Do Consumers Exploit Precommitment Opportunities? Evidence from Natural Experiments Involving Liquor Consumption
Authors: B.Douglas Bernheim, Jonathan Meer, Neva K. Novarro
Published by: NBER Working Paper Series, Working Paper No. 17762
Student: Congying Hu
Master Candidate in Economics
Department of Economics
I. Summary of the Paper
The authors are doing research on the relationship upon the concepts of time inconsistency, time consistency and a demand for precommitment technology. By definition, it is saying that time inconsistency is about a decision maker’s preference, at one point in time, is inconsistent with a preference at another point in time. From the standpoint of the authors, a growing number of consumers should sufficiently self-aware to notice their time-inconsistent tendencies will verify an upward demand for precommitment technologies. To approve this, the authors try to achieve evidence with reference to the extent to which consumers of addictive substance exhibit a demand for precommitment devices. The method used specifically in this paper, referred as the availability strategy, is to limit the availablility of a problematic good by not maintaining an easily accessed supply. Precisely, the authors examine the impact on liquor consumption of a collection of natural experiments on state-level policy changes that altered liquor sales hours on Sundays either for on-premise (in restaurants and bars) or off-premise (through liquor and package stores) consumption, i.e. “blue laws”, with the hypothesis that the implementation of blue laws should play a significant role in lowering aggregate liquor consumption. However, the authors find no meaningful demonstration that the precommitment devices contribute a lot to decreasing aggregate liquor consumption. The authors adopt the econometric method of estimating panel regressions with state fixed effects and year effects using a set of data collected from 1970 through 2007 so as to get access to compare the changes over time in liquor purchases for states that intensified regulations to the changes for states that did not. Accordingly, with all experimental results, the authors conclude that consumers make response to on-premise and off-premise distinguishingly. Consumers construct a preference to increasing their liquor consumption in expanding Sunday on-premise sales hours as opposed to constructing a similar liquor purchases pattern regarding shorted Sunday off-premised sales hours. In addition the authors also have significant findings with respect to tax policy and public health which indicate that states with laxer blue laws are likely to raise tax revenue but may also extend alcohol-related social costs.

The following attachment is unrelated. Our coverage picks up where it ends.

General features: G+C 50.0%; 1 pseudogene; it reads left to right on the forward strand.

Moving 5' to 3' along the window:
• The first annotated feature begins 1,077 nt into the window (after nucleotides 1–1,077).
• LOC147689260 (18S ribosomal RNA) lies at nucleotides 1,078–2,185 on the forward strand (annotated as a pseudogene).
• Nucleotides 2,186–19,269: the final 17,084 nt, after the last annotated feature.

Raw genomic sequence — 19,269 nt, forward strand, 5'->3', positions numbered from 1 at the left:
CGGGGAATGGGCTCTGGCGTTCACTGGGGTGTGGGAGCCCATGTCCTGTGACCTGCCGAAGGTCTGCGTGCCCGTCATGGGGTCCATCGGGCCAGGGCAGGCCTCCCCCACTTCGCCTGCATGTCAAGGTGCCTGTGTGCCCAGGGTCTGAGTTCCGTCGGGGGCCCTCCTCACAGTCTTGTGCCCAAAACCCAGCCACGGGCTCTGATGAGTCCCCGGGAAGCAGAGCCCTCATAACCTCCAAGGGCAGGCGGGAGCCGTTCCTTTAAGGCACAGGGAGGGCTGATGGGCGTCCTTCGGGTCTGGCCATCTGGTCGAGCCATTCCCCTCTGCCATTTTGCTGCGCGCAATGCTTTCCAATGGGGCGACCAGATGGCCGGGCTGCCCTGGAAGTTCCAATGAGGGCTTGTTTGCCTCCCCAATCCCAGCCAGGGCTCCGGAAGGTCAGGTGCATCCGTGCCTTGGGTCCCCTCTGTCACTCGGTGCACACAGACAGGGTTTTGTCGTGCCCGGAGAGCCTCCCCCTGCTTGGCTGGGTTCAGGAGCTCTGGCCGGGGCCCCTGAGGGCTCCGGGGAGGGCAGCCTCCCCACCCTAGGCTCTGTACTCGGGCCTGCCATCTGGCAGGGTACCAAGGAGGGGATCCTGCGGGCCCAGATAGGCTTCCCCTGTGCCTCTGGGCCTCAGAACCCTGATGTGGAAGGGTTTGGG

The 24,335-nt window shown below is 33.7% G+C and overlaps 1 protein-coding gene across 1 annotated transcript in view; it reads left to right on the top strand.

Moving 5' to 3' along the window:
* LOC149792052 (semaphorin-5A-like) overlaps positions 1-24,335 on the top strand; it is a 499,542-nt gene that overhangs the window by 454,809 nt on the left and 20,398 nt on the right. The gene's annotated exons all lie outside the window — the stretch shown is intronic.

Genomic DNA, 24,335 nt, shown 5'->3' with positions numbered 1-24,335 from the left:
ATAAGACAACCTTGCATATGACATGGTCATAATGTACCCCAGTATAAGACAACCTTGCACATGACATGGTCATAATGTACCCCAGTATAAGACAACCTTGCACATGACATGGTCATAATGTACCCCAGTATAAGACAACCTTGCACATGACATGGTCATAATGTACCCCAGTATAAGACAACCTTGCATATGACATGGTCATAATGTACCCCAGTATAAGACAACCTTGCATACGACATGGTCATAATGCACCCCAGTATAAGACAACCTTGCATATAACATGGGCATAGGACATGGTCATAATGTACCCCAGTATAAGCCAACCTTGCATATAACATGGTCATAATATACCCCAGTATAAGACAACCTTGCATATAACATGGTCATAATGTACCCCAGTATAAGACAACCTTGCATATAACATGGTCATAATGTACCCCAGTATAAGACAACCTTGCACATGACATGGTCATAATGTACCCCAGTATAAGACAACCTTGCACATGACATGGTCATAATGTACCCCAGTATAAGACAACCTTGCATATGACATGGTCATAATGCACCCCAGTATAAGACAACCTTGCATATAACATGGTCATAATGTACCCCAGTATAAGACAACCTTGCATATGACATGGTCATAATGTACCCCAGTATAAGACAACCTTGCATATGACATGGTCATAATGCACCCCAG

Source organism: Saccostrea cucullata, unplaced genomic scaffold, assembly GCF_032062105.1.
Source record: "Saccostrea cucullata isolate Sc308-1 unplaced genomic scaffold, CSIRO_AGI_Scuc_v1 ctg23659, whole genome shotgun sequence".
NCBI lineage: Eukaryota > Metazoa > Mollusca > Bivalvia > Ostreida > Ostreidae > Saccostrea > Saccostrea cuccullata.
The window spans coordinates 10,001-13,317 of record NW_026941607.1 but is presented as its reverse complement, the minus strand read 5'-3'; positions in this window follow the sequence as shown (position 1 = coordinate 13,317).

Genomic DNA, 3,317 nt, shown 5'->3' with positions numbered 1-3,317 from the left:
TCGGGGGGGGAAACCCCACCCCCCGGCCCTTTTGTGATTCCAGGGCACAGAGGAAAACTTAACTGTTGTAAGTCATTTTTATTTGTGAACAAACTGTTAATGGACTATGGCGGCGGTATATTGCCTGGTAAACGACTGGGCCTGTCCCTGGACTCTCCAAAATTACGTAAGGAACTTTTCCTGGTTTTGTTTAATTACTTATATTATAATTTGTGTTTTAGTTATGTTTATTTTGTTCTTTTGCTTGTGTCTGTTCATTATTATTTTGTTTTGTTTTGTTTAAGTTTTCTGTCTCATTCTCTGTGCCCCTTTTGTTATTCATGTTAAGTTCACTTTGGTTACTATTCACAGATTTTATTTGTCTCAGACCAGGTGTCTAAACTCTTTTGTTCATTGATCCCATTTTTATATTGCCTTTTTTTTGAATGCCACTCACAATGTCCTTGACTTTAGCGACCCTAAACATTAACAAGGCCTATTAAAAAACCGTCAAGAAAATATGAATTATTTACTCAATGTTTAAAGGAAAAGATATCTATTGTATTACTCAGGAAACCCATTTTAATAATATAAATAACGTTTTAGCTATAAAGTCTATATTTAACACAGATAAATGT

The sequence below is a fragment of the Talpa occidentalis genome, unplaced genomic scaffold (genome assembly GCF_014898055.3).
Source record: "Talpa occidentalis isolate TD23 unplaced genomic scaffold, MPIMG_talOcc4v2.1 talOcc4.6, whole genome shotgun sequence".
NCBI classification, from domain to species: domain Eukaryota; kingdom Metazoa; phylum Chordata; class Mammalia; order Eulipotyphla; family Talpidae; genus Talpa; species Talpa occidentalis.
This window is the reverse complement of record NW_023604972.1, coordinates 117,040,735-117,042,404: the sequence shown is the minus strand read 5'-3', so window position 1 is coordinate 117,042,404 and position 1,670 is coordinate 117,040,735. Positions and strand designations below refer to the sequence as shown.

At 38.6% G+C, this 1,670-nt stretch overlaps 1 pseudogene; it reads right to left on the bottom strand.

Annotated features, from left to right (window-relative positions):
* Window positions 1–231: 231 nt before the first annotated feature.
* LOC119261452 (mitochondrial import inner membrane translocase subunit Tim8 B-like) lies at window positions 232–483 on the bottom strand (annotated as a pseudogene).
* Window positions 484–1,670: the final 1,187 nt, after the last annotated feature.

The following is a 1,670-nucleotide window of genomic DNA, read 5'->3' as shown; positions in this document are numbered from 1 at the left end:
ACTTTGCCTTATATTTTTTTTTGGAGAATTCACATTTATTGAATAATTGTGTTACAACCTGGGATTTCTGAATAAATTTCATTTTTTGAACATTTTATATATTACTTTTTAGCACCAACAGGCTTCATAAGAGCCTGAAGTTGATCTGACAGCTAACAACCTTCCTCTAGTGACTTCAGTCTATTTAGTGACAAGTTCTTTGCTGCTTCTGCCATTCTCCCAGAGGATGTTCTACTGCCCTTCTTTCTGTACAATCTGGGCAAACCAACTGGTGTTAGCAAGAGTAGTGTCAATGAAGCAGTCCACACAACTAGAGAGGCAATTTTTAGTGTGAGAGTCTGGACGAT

The main strength of this paper is the subject selected, precommitment device, which has been playing an increasingly important role in strongly connecting with self-control. Precommitment is defined as a strategy that a party to a conflict can enhance its position by cutting off some options to make its threats more credible. Accordingly, the theoretical background of this paper is strong and clear. The authors could derive internal logic hypothesis from it. In this paper, the authors effectively frame an analogy structure, setting state-policy changes on Sunday liquor sales hours as a precommitment device to make the threat of downward consumption of liquor for alcoholics more credible. If the model used in the paper progressively obtained designed results, liquor consumption would be lower. Consequently, precommitment could be widely used in a variety of issues concerning self-control over addictive substances such as cigarettes, drugs and gambling. However, this paper fails to make a significant indication certificating the authors’ hypothesis. As is mentioned by the authors, a collection of other authors, such as...